Dubya Is Judge Smails

You’ll get nothing, and like it!
– Judge Smails (Ted Knight), Caddyshack, 1980

Conservatives such as myself voted for President Bush for several reasons in 2004, primary among which were the Global War on Terror, tax cuts and restraint of the Federal judiciary via conservative appointments. In regards to the first two issues, I believe the President to be keeping true to his base of support. We may not always agree with the precise manner in which the GWoT is being pursued, but overall, Bush seems to be doing a far better job than most of his predecessors and contemporaries and his tax cuts appear to have been just the right medicine to get the economy back on track. On the third issue, Bush has been solid insofar as nominees for the Federal Circuit bench vacancies, appointing many good conservative jurists to Appeals seats. Then came the resignation of Sandra Day O’Connor from the SCoTUS.
While many of us were left fuming in the wake of the “Gang of 14” deal to prevent the invocation of the “nuclear option” (thanks, Trent Lott), few, myself included, blamed President Bush for The Deal. I viewed it largely as a McCanian Machination: a course of action so obsessed with personal puffery, press impressions, collegiality, comity and self-congratulation as to make even the most well-versed political hands nauseous. I can easily chalk it up to the egos of 7 Republican Senators and can let it slide because of that. What I can’t let slide is Bush’s apparent obsession with nominating Alberto Gonzales to the Supreme Court. Such a decision would appear to go far beyond cronyism and well into Conflict of Interest Territory.
It’s been known in political circles for a while that the President really, really wants to put his good pal from Texas on the Supreme Court. This idea has chilled the spine of many committed conservatives who threw their support behind Bush at multiple points because he claimed to want “originalists in the mold of Thomas and Scalia”. Gonzales, by all appearances, doesn’t come anywhere close to that standard.
Things might have been different had events played out the way I think the White House was planning for, namely: Rehnquist departing first followed by an O’Connor resignation. Bush could then have placed an originalist/strict constructionist/social conservative before the Senate, thus mollifying conservatives and then named Gonzales to replace O’Connor, thus, in the view of “fair-minded” Americans retaining the status quo or “balance” of the Court. This, at least, is serving as the conventional wisdom for the time being.
I, however, read it a bit differently. I think he may well nominate Gonzales to replace O’Connor now. His recent statements asking conservative groups to “cool it” are being looked at by many in the sphere of political punditry as damage control by the White House and many on the Right are rather incensed. However, I think the most important portion of the linked article has received very little attention:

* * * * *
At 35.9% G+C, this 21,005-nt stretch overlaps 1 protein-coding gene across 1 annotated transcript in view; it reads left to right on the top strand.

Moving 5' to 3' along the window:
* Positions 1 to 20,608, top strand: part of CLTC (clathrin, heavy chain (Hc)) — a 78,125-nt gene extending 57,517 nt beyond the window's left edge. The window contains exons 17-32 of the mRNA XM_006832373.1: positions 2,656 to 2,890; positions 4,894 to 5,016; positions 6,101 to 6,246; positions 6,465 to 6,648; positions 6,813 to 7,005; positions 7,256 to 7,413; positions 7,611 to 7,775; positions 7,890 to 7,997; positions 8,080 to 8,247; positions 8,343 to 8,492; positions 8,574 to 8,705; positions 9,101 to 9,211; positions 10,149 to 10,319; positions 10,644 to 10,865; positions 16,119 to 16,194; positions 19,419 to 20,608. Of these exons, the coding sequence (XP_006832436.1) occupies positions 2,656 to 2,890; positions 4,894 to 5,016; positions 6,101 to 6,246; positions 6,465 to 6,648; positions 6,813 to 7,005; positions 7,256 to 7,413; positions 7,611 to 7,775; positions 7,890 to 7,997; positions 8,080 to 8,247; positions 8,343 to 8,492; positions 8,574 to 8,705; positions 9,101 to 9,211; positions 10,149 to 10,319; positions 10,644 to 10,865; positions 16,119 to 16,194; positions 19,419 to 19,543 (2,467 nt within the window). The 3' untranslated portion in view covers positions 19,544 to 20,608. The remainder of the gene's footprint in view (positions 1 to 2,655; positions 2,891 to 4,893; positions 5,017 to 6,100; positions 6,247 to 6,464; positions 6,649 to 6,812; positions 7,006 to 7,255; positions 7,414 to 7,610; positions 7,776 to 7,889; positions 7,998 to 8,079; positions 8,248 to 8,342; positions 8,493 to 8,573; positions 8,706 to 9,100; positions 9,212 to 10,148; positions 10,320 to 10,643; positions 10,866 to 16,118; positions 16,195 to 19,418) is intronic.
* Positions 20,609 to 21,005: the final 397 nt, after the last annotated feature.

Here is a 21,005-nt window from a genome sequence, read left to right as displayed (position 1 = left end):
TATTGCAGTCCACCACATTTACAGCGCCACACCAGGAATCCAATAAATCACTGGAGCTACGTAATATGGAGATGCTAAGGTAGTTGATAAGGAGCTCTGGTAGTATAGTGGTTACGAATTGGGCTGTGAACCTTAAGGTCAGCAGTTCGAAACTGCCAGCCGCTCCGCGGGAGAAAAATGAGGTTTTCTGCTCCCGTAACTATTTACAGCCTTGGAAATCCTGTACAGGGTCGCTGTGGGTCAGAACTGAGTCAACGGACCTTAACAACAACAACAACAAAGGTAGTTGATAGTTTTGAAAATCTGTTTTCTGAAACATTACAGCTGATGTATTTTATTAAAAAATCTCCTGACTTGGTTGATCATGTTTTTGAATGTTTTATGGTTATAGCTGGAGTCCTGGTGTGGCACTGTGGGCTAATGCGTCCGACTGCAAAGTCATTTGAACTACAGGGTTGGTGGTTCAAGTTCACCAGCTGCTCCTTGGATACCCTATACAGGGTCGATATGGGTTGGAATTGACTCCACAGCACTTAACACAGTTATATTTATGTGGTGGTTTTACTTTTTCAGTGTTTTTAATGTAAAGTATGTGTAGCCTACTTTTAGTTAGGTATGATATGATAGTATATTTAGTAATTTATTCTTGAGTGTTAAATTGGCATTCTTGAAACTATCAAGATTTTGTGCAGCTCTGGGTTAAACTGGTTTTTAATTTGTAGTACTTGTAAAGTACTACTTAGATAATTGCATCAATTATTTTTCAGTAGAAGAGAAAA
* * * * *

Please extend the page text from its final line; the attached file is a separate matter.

In his first response to questions about the vacancy since O’Connor’s surprise announcement Friday, Bush said he won’t rush a decision but wants her successor to be on the bench when the Supreme Court resumes work in October.
He said he’s considering — “a good-sized” number of prospects. “I will begin to hone in on a handful of candidates over the course of the next few weeks,” he said. Then, he said, he will interview them himself.

Emphases mine.
These statements, coupled with statements Orin Hatch made on Sean Hannity’s show yesterday lead me to the following conclusion: I think the President may spend his summer anxiously attempting a reputation rehab on Gonzales.
Indications are that staff expected Bush to almost immediately appoint a successor to Rehnquist and this “Let’s take a few weeks to mull this one over” approach has caught a few White House staff off-guard. I think that Bush and his conservative allies in the Senate are going to spend the summer trying to appeal to the dedicated conservatives out there to either throw their support behind Gonzales or at least agree to not punish the Republican Party as a whole during the midterm elections. I think Bush is going to pull a passive-aggressive Judge Smails with the conservatives acting as a collective Spaulding. “I want an originalist, no a strict constructionist! I want a social conservative! I want someone who will faithfully interpret, rather than add to our Constitution!” “You’ll get Gonzales, and like it!”
I, for one, won’t be fooled. If Bush tries this ploy, not one red cent of mine will ever grace the GOP’s coffers and I’ll work to make sure the same goes for friends, families, casual acquaintances, etc.
Here’s to hoping that I’m wrong.

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